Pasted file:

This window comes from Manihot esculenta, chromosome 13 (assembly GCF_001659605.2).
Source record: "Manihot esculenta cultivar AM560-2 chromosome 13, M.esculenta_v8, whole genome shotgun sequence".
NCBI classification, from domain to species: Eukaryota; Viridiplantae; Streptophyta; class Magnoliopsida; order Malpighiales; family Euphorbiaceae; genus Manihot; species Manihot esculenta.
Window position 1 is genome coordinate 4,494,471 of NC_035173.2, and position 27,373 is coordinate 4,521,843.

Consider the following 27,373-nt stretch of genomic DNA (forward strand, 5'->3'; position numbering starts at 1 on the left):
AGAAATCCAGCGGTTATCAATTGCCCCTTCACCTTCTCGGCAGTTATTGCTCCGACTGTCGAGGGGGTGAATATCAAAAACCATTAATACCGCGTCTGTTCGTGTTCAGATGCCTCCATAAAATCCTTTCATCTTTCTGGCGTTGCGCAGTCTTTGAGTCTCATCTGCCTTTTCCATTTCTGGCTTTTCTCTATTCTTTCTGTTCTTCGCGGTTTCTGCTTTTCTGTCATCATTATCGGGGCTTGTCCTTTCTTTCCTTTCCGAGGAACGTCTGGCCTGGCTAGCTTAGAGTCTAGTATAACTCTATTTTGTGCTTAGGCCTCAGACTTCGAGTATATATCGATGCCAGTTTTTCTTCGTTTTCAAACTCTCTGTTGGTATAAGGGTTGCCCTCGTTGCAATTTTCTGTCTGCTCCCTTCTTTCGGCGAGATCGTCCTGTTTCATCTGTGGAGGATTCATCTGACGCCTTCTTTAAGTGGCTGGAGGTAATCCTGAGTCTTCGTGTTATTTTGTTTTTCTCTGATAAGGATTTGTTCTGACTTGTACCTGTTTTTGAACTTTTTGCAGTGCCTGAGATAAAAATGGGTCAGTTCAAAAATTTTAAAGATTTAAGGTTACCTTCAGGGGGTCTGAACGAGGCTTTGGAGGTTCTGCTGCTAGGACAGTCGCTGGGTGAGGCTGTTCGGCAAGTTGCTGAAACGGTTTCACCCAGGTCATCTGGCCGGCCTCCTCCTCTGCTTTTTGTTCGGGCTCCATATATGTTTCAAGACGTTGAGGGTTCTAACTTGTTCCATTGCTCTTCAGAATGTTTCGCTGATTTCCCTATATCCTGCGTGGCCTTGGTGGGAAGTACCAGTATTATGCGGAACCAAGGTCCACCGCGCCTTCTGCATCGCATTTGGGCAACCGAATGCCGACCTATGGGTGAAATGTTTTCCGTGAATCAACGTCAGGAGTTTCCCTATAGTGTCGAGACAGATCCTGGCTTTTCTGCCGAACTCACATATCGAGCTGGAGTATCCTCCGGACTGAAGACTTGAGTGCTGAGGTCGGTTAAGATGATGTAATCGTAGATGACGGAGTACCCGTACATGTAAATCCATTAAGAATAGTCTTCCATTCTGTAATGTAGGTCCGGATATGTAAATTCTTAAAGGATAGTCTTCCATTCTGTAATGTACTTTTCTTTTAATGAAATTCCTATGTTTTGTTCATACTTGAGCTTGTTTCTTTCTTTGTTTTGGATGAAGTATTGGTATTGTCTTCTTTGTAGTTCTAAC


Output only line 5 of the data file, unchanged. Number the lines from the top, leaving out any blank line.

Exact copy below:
Consider the following 27,373-nt stretch of genomic DNA (forward strand, 5'->3'; position numbering starts at 1 on the left):